There's no mathematical formula to predict who will win the Heisman trophy, but history paints us a clear picture of who will take home the storied award.
In a year in which there are several logical candidates, this gives us another unique perspective at a debate that can swing in any number of directions.
So, let's take a look at what common factors make up a Heisman winner and what it might mean for this year's hopefuls.
Note: Following stats won't include Reggie Bush, who had his Heisman award from 2005 taken away.
More often than not, it's going to be a quarterback. In the entire history of the Heisman, 41 winners have actually been running backs while only 30 have been signal-callers, but we're living in the new age.
Since 2000, Mark Ingram is the only non-QB to win the award. But it's certainly not impossible for a different position to gain recognition, as five running backs, one wide receiver and two defensive studs have made the Final 5 in the last three years.
It's just not likely any of them will actually win.
This is good news for Collin Klein, AJ McCarron, Geno Smith, Braxton Miller and others, while Kenjon Barner and Manti Te'o, especially, remain long shots. After two defensive ends were named Heisman before 1950, only one—cornerback Charles Woodson—has won the award since. Never has a linebacker won.
But hey, there's a first time for everything, right?
But What Kind of Quarterback?
We know a quarterback is more than likely to win the award, but not all QBs are created equal. Matt Barkley isn't Geno Smith. A.J. McCarron isn't Braxton Miller.
So who wins more? Scramblers or pocket passers?
Since the "age of the running back" died with Ron Dayne's Heisman award in 1999, 10 quarterbacks have won the award.
Five have been guys who beat teams with their arm (Sam Bradford, Matt Leinart, Jason White, Carson Palmer and Chris Weinke), four beat teams with their arm and their legs (Robert Griffin III, Cam Newton, Tim Tebow, Troy Smith) and one beat teams with pretty much just his legs (Eric Crouch).
Essentially, there's no real rhyme or reason to the type of quarterback selected, but it's worth noting that four of the past five QB Heisman winners have been guys who could run the ball.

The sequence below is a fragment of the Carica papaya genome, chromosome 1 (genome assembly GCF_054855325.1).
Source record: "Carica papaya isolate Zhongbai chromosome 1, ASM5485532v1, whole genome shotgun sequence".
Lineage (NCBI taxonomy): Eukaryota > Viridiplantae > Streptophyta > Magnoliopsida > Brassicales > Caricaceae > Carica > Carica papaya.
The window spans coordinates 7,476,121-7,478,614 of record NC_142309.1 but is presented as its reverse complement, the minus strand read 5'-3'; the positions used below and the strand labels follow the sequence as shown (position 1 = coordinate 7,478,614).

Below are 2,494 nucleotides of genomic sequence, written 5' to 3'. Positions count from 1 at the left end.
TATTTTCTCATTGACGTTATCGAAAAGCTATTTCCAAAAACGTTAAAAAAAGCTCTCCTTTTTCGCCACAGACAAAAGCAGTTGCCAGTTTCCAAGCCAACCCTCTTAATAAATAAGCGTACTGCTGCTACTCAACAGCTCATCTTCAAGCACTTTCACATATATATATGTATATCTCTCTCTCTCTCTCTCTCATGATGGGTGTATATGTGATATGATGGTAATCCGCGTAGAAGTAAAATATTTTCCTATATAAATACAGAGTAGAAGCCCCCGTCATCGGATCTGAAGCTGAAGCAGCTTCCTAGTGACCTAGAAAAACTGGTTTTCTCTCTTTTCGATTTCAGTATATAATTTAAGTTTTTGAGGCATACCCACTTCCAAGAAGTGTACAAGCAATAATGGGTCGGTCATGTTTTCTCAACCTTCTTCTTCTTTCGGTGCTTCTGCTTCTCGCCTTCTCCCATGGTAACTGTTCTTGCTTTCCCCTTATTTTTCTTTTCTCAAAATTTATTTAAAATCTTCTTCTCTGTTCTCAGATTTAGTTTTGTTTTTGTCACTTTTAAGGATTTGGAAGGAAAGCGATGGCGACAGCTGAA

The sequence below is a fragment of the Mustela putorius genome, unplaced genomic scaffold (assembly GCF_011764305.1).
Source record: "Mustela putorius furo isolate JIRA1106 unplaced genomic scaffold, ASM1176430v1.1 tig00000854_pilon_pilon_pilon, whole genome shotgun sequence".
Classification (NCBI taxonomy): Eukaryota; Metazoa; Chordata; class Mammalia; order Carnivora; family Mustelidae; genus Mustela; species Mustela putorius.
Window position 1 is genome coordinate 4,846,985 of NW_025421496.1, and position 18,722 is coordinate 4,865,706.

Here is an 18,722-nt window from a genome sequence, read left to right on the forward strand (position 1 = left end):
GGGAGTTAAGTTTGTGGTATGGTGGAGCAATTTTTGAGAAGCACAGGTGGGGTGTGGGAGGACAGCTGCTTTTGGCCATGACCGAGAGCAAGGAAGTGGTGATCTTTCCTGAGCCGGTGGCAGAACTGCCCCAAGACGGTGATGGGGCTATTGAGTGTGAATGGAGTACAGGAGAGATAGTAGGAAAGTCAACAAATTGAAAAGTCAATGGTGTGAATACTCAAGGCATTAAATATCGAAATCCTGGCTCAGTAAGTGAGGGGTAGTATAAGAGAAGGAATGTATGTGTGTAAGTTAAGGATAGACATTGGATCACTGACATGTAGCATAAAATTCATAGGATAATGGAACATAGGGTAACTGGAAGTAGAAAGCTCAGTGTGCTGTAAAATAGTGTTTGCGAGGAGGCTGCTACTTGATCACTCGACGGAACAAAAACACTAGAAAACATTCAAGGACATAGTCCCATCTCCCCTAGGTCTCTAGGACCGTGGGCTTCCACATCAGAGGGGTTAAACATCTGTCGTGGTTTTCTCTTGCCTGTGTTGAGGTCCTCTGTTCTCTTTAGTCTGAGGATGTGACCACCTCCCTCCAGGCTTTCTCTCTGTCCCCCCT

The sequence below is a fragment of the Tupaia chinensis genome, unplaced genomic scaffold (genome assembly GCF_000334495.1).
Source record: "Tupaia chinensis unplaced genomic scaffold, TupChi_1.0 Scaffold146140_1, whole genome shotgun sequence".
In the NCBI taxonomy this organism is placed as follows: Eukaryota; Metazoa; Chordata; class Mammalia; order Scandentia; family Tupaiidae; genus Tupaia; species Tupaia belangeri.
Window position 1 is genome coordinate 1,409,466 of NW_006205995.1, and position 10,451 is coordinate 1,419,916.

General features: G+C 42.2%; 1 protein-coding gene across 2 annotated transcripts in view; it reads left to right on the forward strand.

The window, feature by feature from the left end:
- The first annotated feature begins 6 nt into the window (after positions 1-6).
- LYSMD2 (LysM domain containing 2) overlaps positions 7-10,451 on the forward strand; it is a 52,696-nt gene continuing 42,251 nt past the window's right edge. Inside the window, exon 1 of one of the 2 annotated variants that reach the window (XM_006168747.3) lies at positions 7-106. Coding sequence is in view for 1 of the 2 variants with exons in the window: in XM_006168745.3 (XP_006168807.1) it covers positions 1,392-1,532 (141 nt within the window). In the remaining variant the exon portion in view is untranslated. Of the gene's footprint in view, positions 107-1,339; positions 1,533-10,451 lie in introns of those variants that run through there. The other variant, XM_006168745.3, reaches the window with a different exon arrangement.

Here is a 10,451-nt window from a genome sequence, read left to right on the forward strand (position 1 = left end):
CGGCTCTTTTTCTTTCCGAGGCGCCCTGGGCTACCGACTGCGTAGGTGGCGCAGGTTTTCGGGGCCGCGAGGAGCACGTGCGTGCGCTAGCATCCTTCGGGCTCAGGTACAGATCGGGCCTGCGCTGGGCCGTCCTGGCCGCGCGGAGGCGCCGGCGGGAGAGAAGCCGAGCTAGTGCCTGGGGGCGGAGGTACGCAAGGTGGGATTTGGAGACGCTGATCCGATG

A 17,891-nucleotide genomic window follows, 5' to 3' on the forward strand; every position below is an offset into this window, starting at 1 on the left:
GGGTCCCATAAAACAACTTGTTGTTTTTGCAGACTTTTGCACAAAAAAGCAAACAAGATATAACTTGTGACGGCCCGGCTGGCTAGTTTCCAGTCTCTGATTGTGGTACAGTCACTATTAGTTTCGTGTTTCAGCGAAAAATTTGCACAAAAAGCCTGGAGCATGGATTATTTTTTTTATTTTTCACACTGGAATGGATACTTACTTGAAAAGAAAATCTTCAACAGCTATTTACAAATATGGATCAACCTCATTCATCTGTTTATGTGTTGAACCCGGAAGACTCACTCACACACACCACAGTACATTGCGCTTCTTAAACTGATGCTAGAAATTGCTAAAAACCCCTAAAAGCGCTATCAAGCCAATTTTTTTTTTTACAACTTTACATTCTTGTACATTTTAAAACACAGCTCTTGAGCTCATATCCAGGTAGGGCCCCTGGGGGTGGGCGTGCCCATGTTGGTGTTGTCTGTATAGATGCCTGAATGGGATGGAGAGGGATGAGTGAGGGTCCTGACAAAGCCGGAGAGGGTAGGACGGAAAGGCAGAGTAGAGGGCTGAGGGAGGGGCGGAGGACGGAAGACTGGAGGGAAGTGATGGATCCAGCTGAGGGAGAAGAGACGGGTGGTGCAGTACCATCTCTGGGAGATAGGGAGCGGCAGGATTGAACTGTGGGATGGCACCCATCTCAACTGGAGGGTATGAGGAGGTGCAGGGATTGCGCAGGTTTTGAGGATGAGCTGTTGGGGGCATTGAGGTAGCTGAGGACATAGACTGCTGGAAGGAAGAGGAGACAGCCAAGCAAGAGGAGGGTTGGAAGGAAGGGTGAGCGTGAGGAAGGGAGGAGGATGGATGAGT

That's another good sign for guys like Collin Klein, Braxton Miller and even Johnny Manziel (although freshmen don't tend to win the award), but not such a good one for Matt Barkley, Geno Smith and AJ McCarron.
This is always an interesting debate.
The Heisman is technically an individual award, but the "best player on the best team" argument often comes into play. Of course, the best players in the nation tend to play on the best teams, so it usually tends to work itself out.
But what happens when Braxton Miller, a normally easy top-three candidate, dominates for a team that can't play in the postseason? Or when Matt Barkley puts up video-game numbers for a painfully inconsistent squad?
Let's take a look at the last 15 winners overall:
|Heisman Winner||Team Wins||Final AP Ranking|
|Robert Griffin III||10||13|
Only three times has a Heisman winner's team finished outside the Top 10 and only twice has his team won less than 10 games. The most common final AP ranking, as expected, was No. 1, with five winners seeing their team finish atop the college football world.
This doesn't necessarily eliminate the other top candidates, but it speaks well for AJ McCarron, who leads an Alabama squad that is expected to win the national championship.
History, without a doubt, points to Collin Klein, as long as he and Kansas State keep up this magical 2012 season.
Still, I wouldn't count out A.J. McCarron or Braxton Miller. I also wouldn't be surprised to see Manti Te'o be named as a finalist, but he would be a long shot to take home the famous trophy.
Meanwhile, Geno Smith's numbers are drool-worthy, but the combination of a lack of run game and his team's recent struggles could hurt him. Same goes with Matt Barkley.
The dynamic Kenjon Barner is a sleeping giant.